The War on Drugs is over!
Pres. Obama’s new Drug Czar, former Seattle police chief Gil Kerlikowske, wants to shift the focus of our drug control policies to emphasize treatment over incarceration. In an interview with the Wall Street Journal, he said,
“Regardless of how you try to explain to people it’s a ‘war on drugs’ or a ‘war on a product,’ people see a war as a war on them,” he said. “We’re not at war with people in this country.”
Wow. I’m amazed. It takes a lot of political courage to say that. It will take even more to follow through in concrete policy changes. Hopefully this isn’t part of the Obama administration’s alarming tendency to talk the good talk but walk the same old walk. But I’m impressed nonetheless.
Minor critique: He takes a mainstream liberal point of view, which is that people’s perceptions of the government are negative, and we have to do something to change people’s perceptions, but the perception is not a substantive critique — I may feel like the government is perpetrating a racist, classist war, but I just need to be educated. People “see” the war as a war on them, and we should show them how really we’re not at war with them. We are, of course, actually at war with the American people, and Kerlikowske doesn’t admit that. He can’t, so I don’t really blame him. And it’s a step forward to at least say that we don’t want to be at war with ourselves.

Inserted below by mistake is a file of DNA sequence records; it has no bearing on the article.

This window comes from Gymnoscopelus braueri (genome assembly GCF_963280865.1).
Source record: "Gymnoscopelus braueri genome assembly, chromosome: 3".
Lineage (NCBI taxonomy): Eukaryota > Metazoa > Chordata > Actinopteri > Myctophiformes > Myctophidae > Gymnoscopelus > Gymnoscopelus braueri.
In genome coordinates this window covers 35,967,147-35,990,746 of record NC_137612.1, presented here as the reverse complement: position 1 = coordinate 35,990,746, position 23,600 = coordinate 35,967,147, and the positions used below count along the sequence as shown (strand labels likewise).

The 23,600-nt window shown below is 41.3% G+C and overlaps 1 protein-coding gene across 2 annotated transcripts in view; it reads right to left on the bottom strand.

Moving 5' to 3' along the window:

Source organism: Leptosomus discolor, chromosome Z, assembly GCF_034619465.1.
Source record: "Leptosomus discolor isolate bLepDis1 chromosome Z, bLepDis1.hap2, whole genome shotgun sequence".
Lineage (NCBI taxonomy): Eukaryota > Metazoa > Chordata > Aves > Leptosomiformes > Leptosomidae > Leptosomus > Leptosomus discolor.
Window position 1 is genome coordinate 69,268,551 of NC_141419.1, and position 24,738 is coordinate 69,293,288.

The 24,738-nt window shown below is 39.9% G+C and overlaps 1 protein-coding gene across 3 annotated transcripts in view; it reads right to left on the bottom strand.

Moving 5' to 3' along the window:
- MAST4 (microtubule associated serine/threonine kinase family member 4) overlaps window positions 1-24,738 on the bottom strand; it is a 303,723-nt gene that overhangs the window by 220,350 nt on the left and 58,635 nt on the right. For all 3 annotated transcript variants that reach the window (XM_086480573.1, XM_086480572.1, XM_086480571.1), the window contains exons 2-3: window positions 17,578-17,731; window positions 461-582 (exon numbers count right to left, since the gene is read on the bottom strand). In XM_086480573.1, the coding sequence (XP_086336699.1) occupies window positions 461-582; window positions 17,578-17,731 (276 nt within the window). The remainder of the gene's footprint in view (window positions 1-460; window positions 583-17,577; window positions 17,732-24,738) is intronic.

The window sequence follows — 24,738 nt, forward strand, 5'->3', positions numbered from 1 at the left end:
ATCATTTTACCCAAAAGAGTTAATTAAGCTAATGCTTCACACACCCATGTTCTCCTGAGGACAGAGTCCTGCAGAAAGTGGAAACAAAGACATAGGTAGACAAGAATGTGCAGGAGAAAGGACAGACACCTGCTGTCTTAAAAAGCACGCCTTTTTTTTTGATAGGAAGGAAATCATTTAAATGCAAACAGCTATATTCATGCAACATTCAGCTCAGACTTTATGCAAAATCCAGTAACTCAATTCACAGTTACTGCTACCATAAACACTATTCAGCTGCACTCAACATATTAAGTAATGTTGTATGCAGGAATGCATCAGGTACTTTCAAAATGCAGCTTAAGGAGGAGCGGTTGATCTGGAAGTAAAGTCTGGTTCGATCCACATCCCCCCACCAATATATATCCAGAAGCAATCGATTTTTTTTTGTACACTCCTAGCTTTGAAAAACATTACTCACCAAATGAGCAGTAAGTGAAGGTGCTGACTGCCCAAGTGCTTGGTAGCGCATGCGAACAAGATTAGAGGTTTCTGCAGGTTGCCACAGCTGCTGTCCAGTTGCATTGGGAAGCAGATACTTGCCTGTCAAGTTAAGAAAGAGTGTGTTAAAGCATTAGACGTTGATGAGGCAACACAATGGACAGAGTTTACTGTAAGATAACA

And insofar as this shows that Kerlikowske won’t be propagating the myths, lies, and propaganda that we’ve been fed for decades now, we can count this as a major development. A victory, even. The Long War, declared by Nixon and escalated ever since, is finally over, at least in narrative. All that’s left now is to make the specific policy changes to end it in practice. We need to disarm.
In other words, this is huge. Very huge.